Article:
Name: C. S. Lewis
Motto: For King and Kingdom
Clive Staples (C.S.) Lewis was born in Ireland in 1898. Throughout his early years, Lewis rejected the Christian faith of his family and sought a career in academia, eventually as a professor of Medieval Literature at Oxford University. Lewis would eventually join the writers club known as The Inklings and would be led to faith in Christ by his friend and fellow member, J.R.R. Tolkien. With his newfound faith in Christ and his love for fantasy literature, Lewis penned his most famous works, collectively known as The Chronicles of Narnia series. Christian symbols and themes are evident throughout the Narnia series, especially as it relates to the defeat of the White Witch and the redemption of the Kingdom of Narnia through the work of the great lion Aslan (a beautiful picture of Christ). Man of Lewis’ other works, such as The Great Divorce, Mere Christianity, and The Screwtape Letter, are intended for older readers and address profound issues of apologetics, the reliability of the Christian faith, and the temptation of the Christian by the Devil into sin.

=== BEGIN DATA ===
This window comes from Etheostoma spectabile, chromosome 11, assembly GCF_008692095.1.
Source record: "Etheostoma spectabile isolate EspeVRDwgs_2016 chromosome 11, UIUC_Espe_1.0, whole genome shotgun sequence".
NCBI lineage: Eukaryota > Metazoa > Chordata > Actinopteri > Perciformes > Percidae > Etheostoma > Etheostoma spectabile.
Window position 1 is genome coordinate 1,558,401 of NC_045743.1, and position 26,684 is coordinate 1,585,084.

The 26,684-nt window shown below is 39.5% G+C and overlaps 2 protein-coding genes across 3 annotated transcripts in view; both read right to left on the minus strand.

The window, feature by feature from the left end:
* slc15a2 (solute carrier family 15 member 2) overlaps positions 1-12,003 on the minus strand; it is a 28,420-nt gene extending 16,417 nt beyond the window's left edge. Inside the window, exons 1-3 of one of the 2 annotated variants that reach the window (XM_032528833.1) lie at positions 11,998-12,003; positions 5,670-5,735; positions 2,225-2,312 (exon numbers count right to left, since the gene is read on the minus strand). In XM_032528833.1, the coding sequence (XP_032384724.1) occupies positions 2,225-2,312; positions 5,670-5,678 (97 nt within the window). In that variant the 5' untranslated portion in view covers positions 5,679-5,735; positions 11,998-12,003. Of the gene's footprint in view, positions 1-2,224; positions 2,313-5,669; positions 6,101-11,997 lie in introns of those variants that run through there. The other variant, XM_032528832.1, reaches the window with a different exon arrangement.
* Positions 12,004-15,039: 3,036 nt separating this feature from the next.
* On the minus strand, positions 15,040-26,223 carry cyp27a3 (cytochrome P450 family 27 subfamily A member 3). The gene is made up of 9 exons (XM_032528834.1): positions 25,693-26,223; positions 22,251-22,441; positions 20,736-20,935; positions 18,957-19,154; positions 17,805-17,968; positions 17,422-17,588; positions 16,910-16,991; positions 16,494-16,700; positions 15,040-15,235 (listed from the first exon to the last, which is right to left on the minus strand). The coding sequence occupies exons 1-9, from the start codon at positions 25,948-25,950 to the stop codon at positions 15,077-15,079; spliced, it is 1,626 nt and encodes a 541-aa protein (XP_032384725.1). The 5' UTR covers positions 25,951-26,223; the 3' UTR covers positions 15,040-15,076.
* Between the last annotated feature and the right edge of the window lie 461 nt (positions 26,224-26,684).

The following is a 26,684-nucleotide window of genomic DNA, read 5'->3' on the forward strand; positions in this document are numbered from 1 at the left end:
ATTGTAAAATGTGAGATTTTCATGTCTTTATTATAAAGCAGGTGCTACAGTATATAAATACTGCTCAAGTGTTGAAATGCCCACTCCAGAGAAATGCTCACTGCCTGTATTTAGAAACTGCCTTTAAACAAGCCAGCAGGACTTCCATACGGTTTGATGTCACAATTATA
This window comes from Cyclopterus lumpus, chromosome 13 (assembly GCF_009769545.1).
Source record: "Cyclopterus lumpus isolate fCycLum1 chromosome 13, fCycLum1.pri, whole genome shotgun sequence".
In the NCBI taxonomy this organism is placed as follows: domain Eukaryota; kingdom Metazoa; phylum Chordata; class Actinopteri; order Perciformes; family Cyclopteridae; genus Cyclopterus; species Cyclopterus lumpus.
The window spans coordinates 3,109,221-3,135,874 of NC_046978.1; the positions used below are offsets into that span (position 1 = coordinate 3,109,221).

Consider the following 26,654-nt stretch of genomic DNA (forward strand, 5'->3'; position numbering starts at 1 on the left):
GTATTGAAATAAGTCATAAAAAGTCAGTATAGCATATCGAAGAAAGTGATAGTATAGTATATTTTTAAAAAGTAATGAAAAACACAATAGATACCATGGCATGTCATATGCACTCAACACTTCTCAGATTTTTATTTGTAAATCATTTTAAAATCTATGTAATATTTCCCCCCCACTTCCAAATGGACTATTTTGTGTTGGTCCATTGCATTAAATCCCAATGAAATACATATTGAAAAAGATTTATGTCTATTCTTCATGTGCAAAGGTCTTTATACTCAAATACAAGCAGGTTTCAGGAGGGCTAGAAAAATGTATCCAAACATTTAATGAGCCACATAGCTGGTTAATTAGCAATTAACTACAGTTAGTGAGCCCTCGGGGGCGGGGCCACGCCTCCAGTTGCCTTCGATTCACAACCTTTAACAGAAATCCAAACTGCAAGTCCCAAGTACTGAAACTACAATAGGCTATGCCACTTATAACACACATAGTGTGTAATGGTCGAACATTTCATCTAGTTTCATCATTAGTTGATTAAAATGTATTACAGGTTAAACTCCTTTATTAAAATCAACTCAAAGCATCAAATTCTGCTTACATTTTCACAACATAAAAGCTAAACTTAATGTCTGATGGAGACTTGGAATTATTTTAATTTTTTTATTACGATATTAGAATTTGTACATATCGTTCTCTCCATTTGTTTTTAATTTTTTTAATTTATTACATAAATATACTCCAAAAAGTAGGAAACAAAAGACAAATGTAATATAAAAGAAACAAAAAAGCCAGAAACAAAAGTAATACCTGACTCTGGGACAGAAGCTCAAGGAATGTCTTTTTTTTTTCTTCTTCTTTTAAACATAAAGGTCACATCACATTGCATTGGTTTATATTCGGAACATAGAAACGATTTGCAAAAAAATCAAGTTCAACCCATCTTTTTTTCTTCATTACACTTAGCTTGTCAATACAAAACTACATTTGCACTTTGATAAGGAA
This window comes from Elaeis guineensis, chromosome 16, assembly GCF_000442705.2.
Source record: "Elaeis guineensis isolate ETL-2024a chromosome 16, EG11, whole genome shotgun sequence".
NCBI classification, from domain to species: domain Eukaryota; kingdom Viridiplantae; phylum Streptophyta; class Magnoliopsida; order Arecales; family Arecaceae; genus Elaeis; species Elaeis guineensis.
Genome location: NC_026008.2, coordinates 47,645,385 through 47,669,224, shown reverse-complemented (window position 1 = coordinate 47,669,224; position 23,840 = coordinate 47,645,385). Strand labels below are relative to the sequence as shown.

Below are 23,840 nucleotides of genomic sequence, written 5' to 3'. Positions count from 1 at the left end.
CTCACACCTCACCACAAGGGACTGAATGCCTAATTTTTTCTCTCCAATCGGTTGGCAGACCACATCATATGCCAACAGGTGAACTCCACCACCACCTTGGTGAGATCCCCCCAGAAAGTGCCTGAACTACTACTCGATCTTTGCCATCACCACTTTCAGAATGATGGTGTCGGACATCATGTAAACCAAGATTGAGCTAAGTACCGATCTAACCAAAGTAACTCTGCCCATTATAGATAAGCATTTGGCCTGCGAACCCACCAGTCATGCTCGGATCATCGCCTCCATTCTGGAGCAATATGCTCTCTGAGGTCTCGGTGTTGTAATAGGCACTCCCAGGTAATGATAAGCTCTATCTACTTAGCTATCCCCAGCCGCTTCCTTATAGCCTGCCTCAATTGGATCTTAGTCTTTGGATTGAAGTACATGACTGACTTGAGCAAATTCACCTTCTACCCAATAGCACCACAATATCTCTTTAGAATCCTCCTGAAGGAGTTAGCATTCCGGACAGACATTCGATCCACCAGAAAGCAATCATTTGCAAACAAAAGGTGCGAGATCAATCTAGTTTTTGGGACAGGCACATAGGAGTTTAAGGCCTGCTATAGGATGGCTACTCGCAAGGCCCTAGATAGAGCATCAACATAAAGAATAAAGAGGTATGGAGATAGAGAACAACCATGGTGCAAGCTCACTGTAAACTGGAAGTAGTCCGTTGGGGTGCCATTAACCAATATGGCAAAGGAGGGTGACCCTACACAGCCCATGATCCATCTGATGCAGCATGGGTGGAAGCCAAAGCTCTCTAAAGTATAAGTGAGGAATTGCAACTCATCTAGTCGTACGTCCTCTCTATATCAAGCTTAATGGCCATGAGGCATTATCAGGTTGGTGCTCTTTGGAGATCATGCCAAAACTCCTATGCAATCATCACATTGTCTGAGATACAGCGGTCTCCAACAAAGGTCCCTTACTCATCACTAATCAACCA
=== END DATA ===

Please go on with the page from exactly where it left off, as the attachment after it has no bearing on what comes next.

Name: Carl Ferdinand Howard Henry
Color: Dark Blue
Motto: Courage to Stand
Carl Ferdinand Howard Henry was born to German immigrants on Long Island, New York, on January 22, 1913. Although Henry was not completely ignorant of Christianity, it was not until after he graduated from high school he was formally introduced to faith in Christ. AT the time, he was working as a journalist at a weekly newspaper. Shortly after his conversion, he enrolled at Wheaton College where he was influenced by the Christian philosopher Gordon Clark. Following graduation from Wheaton, Henry earned two masters degrees, as well as his doctorate in theology and a PhD. In 1942, Henry helped launch the National Association of Evangelicals, and in 1956, at the urging of the famous evangelist Billy Graham, he began publishing Christianity Today magazine. Few men or women in the twentieth century left a stronger legacy of a commitment to the truth of God’s Word and confidence in the Bible’s inerrancy than Carl F. Henry.